History of The Berklee College of Music

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The Berklee College of Music has a long and interesting history promoted by a dedicated Board of Directors, including John Hailer, CEO of Natixis Global Asset Management. Berklee began as Schillinger House in 1945, founded by Lawrence Berk.

The Schillinger House

In 1945, pianist, composer and arranger Lawrence Berk, who was a graduate of the Massachusetts Institute of Technology (MIT), founded Schillinger House at 284 Newbury Street in Boston’s Back Bay. The school taught the Schillinger System, which was founded by Joseph Schillinger. Musical greats including George Gershwin. There were only 12 authorized teachers of the Schillinger Method of Musical Composition and Berk was one of them. The method was based on a book written by Schillinger, an engineer, entitled “The Mathematical Basis of the Arts.” Schillinger House was the first school in the United States to teach jazz, the most popular music of the time, when other music schools were focusing on classical music.

Student Population

Initially, students at the Schillinger House were World War II veterans who attended the school under the G.I. Bill. There were less than 50 students enrolled initially, but, by 1949, more than 500 students were attending the school. The curriculum expanded to include music education classes as well as more traditional music theory as opposed to strictly teaching the Schillinger Method. Berk placed great emphasis on learning from those actually practicing in the music industry rather than academics and often hired working musicians as faculty.

Berklee School of Music

After the death of Schillinger, his widow objected to the name of the school and Berk decided to rename it Berklee School of Music in honor of his 12-year old son, Lee. In 1956, renowned trumpeter, Herb Pomeroy, joined the faculty and remained until he retired in 1996. Alan Dawson, a drummer, and Charlie Mariano, a saxophonist became faculty members in 1957 while John LaPorta, a reed player, joined in 1962. In 1957, Berklee initiated “Jazz in the Classroom,” an innovative application using a series of LP recordings of student work that was accompanied by scores. These recordings were precursors to what would become Berklee-affiliated recording labels. Many of them helped launch the jazz careers of such musical greats as Gary Burton, John Abercrombie, Ernie Wats and Sadao Watanabe.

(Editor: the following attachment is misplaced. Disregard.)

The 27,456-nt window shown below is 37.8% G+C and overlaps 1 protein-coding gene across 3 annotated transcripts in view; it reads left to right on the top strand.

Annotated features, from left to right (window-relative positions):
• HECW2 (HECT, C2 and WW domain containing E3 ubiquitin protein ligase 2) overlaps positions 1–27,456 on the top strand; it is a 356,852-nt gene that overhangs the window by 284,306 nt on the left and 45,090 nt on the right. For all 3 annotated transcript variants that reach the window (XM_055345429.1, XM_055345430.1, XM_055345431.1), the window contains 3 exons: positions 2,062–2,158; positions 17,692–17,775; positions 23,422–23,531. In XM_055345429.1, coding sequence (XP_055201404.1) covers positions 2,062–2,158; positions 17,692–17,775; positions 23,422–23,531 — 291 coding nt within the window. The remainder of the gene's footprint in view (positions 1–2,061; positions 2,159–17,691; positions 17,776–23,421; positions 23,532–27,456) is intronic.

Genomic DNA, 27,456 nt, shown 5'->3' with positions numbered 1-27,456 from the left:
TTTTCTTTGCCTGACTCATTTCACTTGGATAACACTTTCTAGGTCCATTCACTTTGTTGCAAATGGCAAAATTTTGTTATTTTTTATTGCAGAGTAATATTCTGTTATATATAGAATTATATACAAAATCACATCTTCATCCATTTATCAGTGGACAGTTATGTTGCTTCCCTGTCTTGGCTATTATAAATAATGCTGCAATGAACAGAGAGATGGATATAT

International Students

In the mid-1950’s, large numbers of international students began attending Berklee. International attendance at the school has grown so that, in 2013, 28 percent of the student body was made up of students from other countries. Japanese pianist Toshiko Akiyoshi and Turkish producer, Arif Mardin both studied at Berklee.

Berklee awarded their first bachelor’s degree in 1966 and the curriculum began to reflect new developments in popular music. Today, Berklee offers an education in all styles of music and has opened an international campus in Valencia, Spain. In 2007, the school established the Berklee Internet Radio Network and, in 2008, opened Café 939, a student-run, 200-seat live-music venue and coffeehouse.

 

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